Skip to comments.Warning Of Bomb In Text Message (Jakarta)
Posted on 09/10/2004 4:58:02 PM PDT by blam
Warning of bomb in text message
By Marianne Kearney in Jakarta
Indonesian police were warned about the bomb attack on the Australian embassy in Jakarta in a mobile phone text message 45 minutes before the bomb exploded, Alexander Downer, the Australian foreign minister, said yesterday.
The message said a western embassy would be attacked unless Abu Bakar Bashir, the Islamic cleric being held on suspicion of involvement in terrorism, was released immediately.
Bashir, alleged to be the spiritual leader of Jemaah Islamiyah, the group behind the Bali bombings, is due to be put on trial later this month.
Mr Downer, who met President Megawati Sukarnoputri yesterday, said: "Terrorists need to know that the Indonesian and Australian governments, and others as well, will hunt them down until we catch every single one of them."
Indonesian police said they suspected Thursday's embassy attack, which killed at least nine people, was carried out by up to three people. "Militants arrested recently said there were three men who were ready to become suicide bombers," a police chief said.
Well then kill him. Then buildings stop blowing up.
Terror strike: Warning of more to come
Intelligence warning comes as JI claims responsibility for attack in Jakarta; two unidentified bodies could be bombers'
By Devi Asmarani
JAKARTA - Indonesia could be rocked by more deadly terrorist attacks following Thursday's suicide bombing outside the Australian Embassy in Jakarta, intelligence agencies warn.
PM'S LETTER OF CONDOLENCE
Prime Minister Lee Hsien Loong sent a letter of condolence to Indonesian President Megawati Sukarnoputri on Thursday following the bomb blast in Jakarta: 'I was outraged to learn of the bomb blast near the Australian embassy in Jakarta today. On behalf of the Government and people of Singapore, I extend our heartfelt condolences and sympathies to all the victims and their families.
'We strongly condemn these acts of violence. Singapore will fully support Indonesia in your efforts to apprehend and bring to justice the perpetrators of these heinous acts.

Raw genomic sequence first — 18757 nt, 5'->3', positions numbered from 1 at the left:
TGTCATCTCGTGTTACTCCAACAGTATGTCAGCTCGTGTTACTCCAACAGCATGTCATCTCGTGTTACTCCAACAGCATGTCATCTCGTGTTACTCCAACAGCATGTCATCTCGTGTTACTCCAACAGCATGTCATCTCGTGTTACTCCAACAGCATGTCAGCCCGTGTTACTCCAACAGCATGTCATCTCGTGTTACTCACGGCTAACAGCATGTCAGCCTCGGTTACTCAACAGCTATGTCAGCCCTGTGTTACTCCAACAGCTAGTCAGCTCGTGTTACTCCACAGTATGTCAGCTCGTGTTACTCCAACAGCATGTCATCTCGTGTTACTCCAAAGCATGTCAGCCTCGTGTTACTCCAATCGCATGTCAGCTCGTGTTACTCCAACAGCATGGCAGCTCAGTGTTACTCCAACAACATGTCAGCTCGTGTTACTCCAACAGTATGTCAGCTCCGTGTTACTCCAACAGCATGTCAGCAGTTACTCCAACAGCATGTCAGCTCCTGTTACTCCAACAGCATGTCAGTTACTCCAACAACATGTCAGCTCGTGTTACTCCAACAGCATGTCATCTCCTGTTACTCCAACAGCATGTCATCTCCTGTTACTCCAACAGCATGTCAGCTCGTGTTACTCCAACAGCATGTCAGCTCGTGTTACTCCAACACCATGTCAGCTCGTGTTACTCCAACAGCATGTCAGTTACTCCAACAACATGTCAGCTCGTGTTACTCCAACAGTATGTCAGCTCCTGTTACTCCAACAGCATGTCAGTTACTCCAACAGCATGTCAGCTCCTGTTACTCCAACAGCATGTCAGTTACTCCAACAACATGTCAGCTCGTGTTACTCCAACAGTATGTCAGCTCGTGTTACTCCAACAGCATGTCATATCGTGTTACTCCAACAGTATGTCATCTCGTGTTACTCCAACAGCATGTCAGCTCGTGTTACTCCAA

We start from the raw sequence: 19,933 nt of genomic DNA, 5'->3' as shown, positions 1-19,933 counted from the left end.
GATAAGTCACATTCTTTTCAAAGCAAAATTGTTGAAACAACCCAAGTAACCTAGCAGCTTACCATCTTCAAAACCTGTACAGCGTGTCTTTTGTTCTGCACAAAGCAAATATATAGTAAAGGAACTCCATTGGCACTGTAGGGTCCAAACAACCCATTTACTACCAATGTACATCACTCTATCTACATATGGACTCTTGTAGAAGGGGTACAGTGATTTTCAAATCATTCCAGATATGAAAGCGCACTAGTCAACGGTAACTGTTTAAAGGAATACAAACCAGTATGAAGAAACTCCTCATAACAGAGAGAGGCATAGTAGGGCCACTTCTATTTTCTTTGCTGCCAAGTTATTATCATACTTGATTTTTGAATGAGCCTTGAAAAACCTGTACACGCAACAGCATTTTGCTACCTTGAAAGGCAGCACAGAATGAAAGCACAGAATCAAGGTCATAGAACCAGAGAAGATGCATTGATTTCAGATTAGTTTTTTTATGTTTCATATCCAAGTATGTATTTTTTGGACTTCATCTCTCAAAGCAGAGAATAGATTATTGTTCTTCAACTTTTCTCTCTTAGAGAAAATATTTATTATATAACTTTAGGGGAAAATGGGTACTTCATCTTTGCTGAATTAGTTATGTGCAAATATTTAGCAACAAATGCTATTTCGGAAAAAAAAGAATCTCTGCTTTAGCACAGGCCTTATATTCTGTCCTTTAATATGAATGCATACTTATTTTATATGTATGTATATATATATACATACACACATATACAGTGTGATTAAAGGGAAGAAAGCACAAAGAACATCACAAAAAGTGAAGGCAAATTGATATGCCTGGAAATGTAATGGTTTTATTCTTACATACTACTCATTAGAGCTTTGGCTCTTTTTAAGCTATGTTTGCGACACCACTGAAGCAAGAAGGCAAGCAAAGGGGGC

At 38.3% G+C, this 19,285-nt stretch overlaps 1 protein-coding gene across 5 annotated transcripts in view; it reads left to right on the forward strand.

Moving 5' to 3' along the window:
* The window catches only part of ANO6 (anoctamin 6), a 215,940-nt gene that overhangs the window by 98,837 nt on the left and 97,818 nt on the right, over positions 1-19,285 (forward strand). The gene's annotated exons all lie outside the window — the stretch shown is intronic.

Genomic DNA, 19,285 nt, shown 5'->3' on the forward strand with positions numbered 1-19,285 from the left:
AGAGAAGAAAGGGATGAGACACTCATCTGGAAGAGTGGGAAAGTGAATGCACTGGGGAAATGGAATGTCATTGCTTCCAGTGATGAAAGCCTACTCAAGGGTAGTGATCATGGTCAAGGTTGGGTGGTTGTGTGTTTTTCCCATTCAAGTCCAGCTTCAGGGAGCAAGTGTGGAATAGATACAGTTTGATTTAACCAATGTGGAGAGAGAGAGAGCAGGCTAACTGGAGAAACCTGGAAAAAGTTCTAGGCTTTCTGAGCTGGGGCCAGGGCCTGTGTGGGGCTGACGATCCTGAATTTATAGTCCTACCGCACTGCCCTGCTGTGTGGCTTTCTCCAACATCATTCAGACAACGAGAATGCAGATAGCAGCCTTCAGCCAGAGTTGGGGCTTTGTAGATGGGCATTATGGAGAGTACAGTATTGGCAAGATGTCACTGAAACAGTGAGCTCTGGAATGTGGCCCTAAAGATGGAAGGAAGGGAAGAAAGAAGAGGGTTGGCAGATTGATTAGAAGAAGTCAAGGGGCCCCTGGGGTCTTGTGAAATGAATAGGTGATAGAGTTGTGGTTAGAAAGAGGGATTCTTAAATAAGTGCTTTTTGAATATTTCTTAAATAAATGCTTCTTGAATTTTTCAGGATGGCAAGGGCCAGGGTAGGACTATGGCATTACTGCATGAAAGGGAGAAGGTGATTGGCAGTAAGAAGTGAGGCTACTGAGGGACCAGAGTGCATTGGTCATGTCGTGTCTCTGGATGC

'History shows that the Government and people of Indonesia will overcome these difficult times and prevail.'
Police have blamed the Al Qaeda-linked Jemaah Islamiah for the blast, which killed nine people and wounded 182. Australian Prime Minister John Howard said the terrorist network could launch another strike.
'We have been warned that there is the possibility of another attack of this kind in Jakarta,' he told a news conference in Canberra.
'The number of people they (intelligence agencies) believe to be operatives would support the fear that there could be another attack,' he said.
Australia's Federal Police Commissioner Mick Keelty said in a radio interview yesterday a second cell of militants may be active in Indonesia and could be poised for another attack.
Jemaah Islamiah was behind the Bali bombings in 2002 that killed 202 people and last year's attack on the J.W. Marriott Hotel in Jakarta that killed 12.
It appeared to admit responsibility for the embassy attack on an Internet site. A statement, which could not immediately be authenticated, warned of more attacks unless Australia withdrew its forces from Iraq.
'We decided to call Australia to account, which we consider one of the worst enemies of God, and God's religion of Islam,' the statement said.